“Aliyev’s strategy is ’no Armenians, no problems’. What is our strategy?” -Benyamin Poghosyan
More than 120,000 people remain trapped in the Republic of Artsakh (or Nagorno-Karabakh) due to Azerbaijan’s blockade of the Lachin corridor, as this crisis enters its 16th day.
This interview is a continuation of the collaboration between Groong and 168 Hours aiming to bring you more English-language coverage on the developments of this very serious humanitarian crisis in progress.
Episode 195 | Recorded: December 27, 2022
Benyamin, you’re probably one of the most frequent guests of our podcast and I remember having many conversations with you regarding the geopolitical developments between Azerbaijan and Armenia since the end of the 44 day war.
When a year ago you were telling us that the government in Armenia believes “that Artsakh is lost and the maximum that these people can hope for is to live in de-jure Azerbaijan but de-facto Russian controlled protectorate”, part of me didn’t want to believe that despite the writing on the wall.
Well right now, Russian troops are still in Artsakh, but for more than 2 weeks, citizens of the Armenian 2nd republic are under siege and blocked in.
So, can you tell us what you think Azerbaijan’s plan maximum and plan minimum are in all of this? Obviously coercive negotiation tactics are being employed, but what I want to know is:
While the relations with Russia have been tanking, Armenia is publicly making gestures towards the west. At least in words, there’s a lot of support for Armenia by Western powers. It was interesting to read the words of the Czech ambassador to Armenia who said:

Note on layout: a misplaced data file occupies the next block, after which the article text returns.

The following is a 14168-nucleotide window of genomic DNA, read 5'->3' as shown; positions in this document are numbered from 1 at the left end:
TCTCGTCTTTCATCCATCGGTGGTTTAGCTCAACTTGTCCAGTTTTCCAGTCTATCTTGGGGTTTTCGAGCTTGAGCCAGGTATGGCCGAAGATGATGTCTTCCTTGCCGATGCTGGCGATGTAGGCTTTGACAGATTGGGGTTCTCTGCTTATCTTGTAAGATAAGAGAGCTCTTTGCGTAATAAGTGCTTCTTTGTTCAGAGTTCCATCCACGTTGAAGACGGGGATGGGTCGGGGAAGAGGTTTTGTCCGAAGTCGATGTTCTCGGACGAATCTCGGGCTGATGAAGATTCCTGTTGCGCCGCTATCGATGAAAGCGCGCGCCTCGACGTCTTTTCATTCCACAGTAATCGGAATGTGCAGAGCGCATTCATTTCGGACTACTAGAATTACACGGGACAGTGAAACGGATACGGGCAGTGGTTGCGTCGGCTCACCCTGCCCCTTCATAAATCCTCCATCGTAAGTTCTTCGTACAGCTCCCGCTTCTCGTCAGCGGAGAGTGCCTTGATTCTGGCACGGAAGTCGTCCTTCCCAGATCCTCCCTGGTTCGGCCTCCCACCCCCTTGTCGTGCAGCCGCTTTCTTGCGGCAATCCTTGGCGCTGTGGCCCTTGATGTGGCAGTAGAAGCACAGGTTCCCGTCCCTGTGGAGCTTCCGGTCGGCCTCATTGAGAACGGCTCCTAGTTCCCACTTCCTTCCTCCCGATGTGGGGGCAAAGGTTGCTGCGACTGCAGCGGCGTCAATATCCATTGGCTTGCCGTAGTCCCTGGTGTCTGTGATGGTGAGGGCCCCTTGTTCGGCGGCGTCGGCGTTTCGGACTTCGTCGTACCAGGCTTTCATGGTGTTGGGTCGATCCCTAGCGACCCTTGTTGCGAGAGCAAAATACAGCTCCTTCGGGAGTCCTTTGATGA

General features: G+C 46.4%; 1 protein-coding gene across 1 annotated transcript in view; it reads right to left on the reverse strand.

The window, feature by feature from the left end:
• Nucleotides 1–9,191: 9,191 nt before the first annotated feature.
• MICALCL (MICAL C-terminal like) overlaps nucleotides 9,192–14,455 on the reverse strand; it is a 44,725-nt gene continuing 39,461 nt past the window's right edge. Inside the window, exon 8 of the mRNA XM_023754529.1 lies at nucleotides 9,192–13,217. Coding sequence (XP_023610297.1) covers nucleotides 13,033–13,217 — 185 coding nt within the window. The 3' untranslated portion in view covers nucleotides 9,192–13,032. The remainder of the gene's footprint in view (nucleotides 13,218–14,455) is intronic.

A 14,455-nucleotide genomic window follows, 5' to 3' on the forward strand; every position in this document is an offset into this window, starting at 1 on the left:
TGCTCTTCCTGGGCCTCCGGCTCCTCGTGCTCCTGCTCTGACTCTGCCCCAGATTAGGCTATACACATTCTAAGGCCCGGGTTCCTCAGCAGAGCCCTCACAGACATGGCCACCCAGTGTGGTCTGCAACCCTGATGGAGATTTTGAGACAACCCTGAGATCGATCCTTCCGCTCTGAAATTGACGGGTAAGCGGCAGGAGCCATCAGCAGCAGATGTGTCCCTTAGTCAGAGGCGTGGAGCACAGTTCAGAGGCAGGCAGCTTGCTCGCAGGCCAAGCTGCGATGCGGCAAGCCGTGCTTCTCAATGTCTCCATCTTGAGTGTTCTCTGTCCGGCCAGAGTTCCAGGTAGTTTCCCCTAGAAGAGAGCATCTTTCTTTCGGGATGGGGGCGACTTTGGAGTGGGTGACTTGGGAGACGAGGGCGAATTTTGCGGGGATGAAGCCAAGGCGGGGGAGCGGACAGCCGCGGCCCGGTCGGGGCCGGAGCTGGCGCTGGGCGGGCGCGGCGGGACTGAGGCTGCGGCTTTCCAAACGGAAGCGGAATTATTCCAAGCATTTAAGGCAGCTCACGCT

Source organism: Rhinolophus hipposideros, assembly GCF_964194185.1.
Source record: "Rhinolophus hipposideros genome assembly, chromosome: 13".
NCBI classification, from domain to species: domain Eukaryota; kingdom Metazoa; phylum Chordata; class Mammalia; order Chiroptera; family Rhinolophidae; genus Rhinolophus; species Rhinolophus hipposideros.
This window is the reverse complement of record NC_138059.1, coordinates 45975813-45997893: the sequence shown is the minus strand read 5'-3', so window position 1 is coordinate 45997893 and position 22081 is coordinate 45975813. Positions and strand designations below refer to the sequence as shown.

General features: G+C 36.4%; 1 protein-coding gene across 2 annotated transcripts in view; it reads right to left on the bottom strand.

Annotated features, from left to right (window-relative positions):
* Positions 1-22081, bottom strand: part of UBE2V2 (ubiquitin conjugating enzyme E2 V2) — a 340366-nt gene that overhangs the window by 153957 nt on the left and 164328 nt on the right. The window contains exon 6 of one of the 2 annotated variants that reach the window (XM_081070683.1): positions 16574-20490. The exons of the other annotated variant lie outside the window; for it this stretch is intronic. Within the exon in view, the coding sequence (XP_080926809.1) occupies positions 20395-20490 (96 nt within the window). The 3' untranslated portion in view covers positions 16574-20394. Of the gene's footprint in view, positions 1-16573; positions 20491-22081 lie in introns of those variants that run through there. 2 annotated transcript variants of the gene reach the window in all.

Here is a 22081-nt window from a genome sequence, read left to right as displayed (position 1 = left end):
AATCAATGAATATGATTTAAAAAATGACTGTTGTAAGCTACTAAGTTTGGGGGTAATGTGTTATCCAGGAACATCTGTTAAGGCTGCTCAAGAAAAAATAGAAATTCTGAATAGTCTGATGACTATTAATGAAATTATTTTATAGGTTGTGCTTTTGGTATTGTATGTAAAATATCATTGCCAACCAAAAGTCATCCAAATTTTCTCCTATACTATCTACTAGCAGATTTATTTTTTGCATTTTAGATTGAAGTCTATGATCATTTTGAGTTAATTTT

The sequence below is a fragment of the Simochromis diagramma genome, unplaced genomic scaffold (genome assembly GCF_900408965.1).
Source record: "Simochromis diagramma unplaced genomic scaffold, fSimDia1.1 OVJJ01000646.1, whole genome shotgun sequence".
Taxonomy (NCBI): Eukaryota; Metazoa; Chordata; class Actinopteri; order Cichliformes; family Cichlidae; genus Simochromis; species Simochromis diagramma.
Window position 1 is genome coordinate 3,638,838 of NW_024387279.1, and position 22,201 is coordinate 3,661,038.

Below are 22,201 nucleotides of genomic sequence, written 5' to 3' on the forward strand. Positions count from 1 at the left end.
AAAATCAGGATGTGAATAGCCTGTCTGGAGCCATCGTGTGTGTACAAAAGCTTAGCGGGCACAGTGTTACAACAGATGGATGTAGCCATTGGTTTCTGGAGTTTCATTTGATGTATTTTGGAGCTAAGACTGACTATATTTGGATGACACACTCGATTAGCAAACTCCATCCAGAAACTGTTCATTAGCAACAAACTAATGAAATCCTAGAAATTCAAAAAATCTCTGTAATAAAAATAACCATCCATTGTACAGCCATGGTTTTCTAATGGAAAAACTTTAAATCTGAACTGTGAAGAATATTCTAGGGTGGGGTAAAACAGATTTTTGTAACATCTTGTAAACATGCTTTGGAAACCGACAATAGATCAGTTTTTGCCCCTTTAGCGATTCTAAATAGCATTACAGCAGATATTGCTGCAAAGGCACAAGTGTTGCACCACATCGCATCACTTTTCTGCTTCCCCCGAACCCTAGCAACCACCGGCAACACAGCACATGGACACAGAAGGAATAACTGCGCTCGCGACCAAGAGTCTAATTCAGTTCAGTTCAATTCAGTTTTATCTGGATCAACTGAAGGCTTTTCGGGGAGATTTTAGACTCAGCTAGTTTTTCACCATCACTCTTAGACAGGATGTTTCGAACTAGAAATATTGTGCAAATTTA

_“...we, as Europe and the Czech Republic, haven’t abandoned Armenia…It doesn’t mean that we are going to save you, that’s what you need to understand and what I want to emphasize. We are not going to save you, you know. But we are going to do our best to help you get over this mess.”_
French parliamentarian Valerie Boyer, a staunch supporter of Armenia and Artsakh lamented:
_“Why did we hold Francophonie in Yerevan. Why did we tell Armenians that they’re our brothers and sisters, when we were going to let them remain alone with their dictatorial neighbors?”_
So I’m guessing a lot of words of encouragement, concern, thoughts and prayers from the West. But no weapons! However, as you know, the spy chiefs from both the US, as well as the UK have recently visited Yerevan. Richard Moore, the head of MI6 met with Pashinyan on December 16. Notably this interaction was between Moore and Pashinyan alone.
I know giving predictions is a thankless task. However, as it is end of year I have to ask, what does the future hold for the war in Ukraine and for the region?
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Dr. Benyamin Poghosyan is a senior fellow at APRI Armenia, a Yerevan based think tank,and the Chairman of the Center for Political and Economic Strategic Studies. He has served as the vice president for research and head of the Institute for National Strategic Studies at the National Defense Research University in Armenia. Dr. Poghosyan was a Distinguished Research Fellow at the US National Defense University College of International Security Affairs. He is a graduate from the US State Department Study of the US Institutes for Scholars 2012 Program on US National Security Policy Making. He holds a PhD in history and is a graduate from the 2006 Tavitian Program on International Relations at Fletcher School of Law and Diplomacy.
Hovik Manucharyan is an information security engineer who moved from Seattle to Armenia in 2022. He co-founded the ANN/Groong podcast in 2020 and has been a contributor to Groong News since the late 1990s.